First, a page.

Reason To Be

It is six weeks almost (really? Only that long?!), since we found out that Mum’s time in this world was drawing to an end. I wrote about those very first days in Companions at Journey’s end. It helps – to write about it and to talk about it.  It’s easy to feel isolated – alone in all of this. We read on a website (I had typed “what to do when someone is dying” into a browser – because I really, really want to know what to do) that feeling as if you exist in some sort of bubble, as if life is now passing you by, as if you may not be able to concentrate on anything else, as if this, this waiting for death, is all that matters – all of that is normal. The relief we all felt was wonderful. We are so afraid of getting it wrong, Of making mistakes that will somehow ‘spoil’ what is left of our mum’s life.

Some of our questions are obvious, but seem frightening to vocalize. “Who do we ring first if she dies at night?”; “What happens to her body after she dies?”; “How do we arrange a funeral?” We hesitate about asking these questions out loud at first. And how much do we talk to mum about these things? Sometimes she seems clear and keen to discuss things life her personal effects and her funeral; her financial affairs and contacting people to say goodbye to. Other times, it is as though she is in denial about everything. She can hardly walk to the commode in the bedroom, yet demands that a stair lift be fitted so can come downstairs. She feels she is going stir-crazy in her bedroom. We doubt she will actually use it. Most of the day she is simply too exhausted to do anything. Having a drink wipes her out. Yet when someone visits, she rallies, drawing strength from some reserve deep within herself. She is delighted particularly when the little ones come – Oscar, Isabella, Jessica. She loves to watch them hunt in her drawers for the chocolate she has always hidden especially for them. She’s always loved babies and toddlers and they have always responded well to her. Last week, my sister and daughter felt the tears pressing on their eyes as they watched her press a coin into the hand of Cooper, the latest addition. A tradition she has upheld with every baby who is put in her arms.

She doesn’t rally much for us now. We have to accept that exhaustion is normal; fighting spirit is rare. She can’t sleep through the night; her legs and feet throb. She can’t lie down; he lungs feel as if they are being swamped with thick fluid. She feels totally listless and her interest in anything is diminishing daily. Sleep is her best friend, but eludes her too much to refresh her sufficiently.

Professionals are being marvellous. The community nurses bring dressings, pressure relief aids and their competency, which we grasp at. She gives them a hard time, refusing their offers of painkillers (fear of constipation!) and raised foot-stools (makes her legs hurt more). They try but they cannot please her. Carers are wonderful, giving us some respite and bringing another kind face into the mix. Allowing our inter-reactions with her to not always be about bodily functions. Allowing us to take a walk or go to the shop. They even wash pots and empty bins as they brightly chatter. We are becoming very fond of them.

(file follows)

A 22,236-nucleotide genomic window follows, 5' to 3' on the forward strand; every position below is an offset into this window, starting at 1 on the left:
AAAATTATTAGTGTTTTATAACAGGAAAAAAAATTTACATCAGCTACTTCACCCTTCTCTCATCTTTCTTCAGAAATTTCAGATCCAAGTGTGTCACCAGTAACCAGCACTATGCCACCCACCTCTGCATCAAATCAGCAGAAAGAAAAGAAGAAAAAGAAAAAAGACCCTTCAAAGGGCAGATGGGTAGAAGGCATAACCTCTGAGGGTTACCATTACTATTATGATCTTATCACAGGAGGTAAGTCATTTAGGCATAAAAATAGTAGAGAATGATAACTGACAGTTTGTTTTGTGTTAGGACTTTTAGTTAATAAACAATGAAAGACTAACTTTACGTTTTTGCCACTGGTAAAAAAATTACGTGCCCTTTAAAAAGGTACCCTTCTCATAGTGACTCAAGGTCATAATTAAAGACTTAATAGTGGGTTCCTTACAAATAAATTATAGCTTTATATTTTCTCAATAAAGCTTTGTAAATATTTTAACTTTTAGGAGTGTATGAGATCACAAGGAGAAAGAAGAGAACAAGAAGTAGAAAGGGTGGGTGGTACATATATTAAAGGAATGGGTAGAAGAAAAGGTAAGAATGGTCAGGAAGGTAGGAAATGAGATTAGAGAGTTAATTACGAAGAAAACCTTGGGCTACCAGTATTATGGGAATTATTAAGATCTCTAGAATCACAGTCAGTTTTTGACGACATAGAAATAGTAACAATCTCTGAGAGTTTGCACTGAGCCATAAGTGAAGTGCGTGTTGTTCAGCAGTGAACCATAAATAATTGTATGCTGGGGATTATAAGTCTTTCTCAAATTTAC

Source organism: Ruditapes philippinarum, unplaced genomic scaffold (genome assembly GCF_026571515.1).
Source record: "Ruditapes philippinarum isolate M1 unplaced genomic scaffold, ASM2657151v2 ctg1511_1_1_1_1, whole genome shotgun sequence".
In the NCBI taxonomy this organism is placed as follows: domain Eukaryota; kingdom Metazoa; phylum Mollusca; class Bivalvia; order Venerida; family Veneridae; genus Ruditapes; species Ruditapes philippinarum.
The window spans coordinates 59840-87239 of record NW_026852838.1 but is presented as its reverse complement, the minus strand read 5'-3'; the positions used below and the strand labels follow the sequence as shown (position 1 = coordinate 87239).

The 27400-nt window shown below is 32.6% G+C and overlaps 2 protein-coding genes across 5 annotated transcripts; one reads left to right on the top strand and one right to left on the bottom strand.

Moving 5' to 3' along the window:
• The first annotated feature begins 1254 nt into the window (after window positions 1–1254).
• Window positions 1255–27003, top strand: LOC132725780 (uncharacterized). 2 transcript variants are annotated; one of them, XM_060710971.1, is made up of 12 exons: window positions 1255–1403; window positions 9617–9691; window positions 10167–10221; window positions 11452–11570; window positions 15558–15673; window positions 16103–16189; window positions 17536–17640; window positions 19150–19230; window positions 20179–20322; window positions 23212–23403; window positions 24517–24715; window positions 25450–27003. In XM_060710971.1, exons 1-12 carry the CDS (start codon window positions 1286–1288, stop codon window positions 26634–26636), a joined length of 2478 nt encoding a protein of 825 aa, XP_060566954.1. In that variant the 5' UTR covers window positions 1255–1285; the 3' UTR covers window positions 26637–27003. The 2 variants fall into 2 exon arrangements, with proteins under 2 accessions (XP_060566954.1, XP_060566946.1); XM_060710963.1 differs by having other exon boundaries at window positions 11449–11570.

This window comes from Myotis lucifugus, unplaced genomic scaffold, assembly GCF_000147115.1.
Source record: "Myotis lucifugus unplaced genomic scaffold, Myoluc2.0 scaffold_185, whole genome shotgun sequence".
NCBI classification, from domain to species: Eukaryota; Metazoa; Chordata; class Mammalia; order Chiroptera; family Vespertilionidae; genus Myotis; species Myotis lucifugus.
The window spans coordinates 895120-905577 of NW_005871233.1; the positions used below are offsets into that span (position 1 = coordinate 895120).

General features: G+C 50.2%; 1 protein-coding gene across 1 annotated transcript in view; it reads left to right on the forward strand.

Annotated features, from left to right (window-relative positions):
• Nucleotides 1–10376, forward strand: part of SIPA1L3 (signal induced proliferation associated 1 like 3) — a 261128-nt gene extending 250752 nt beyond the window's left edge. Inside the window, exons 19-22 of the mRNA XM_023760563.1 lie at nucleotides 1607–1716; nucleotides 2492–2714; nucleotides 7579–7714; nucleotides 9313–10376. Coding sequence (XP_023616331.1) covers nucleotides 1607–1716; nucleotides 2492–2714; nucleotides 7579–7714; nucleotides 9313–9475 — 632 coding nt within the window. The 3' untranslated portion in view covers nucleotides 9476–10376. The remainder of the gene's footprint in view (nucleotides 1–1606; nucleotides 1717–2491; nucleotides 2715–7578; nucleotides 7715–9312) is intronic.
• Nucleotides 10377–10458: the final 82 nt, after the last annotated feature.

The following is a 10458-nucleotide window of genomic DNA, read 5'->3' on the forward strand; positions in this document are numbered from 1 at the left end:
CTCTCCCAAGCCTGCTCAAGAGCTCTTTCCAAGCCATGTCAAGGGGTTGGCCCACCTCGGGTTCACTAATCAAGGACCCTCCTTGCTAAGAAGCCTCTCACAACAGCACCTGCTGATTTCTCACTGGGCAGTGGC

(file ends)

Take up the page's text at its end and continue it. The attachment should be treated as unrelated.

The GP patiently explains what to expect; holds our hands as she tells us how to report the death when it happens; talks with us of practical things and puts her arms around us when we weep. Her compassion makes us cry more, but reassures us we are not alone and that we are cared about. All the time we know we are ‘in-waiting’, that this may last days, weeks, possibly months – the time is the one thing unknown.

As I walked to the shops a few days ago, with a list of things she wanted – prunes, jellies, tissues – and instructions to pay the papers out of  “that money, not the money you draw out” – I remember thinking that this was now my ‘reason-to-be’. Not that I was a vocational shopper, but that being ‘daughter-to-my-dying-mum’ was my reason right now. It has taken centre stage in my life, as it has in my sisters’. It is what we do right now, as I described before, we are ‘companions-at-journey’s-end’. Other things happen and life goes on; other people call on our time; jobs need to be done, but “this” is the “thing” that occupies most of our waking hours, interrupts our sleep, takes up much of thinking space and prevents us from making too many long-term plans. This is just how it is. And worse, if we feel even the slightest resentment about any of that, we hear an inner voice chastising us for being mean. Sharing with each other though, we have come to understand the normality of our thoughts and our questions.  We are not mean; just human and we’re feeling our way along a tricky path.

There is something of purpose in it; this ‘reason-to-be’. We are needed, we are treasured, we are occupied purposefully and mostly, there is nowhere else we want to be. This consuming of all of our time is what we give up willingly. It has focused us on how precious life is and how much we should revel in it. How it is only in relationships with each other that we truly come alive. We give and receive from one another and become more human in the exchange.

So, as I watch Isabella and Jessica rise up and down on the electric bed, laughing joyously and see mum smiling on at them, I remember my Gran and the huge love she had. That smile replicated on my mother’s face; that delight felt in my own heart; that beauty seen in my daughter watching them too and that laughter lighting up the room from my granddaughters. And I love that each of us pass something of ourselves, down through the generations, as we pass through this life, that will live on and light up other lives once we have passed on. More of what gives us reason to be.


Companions at Journey’s End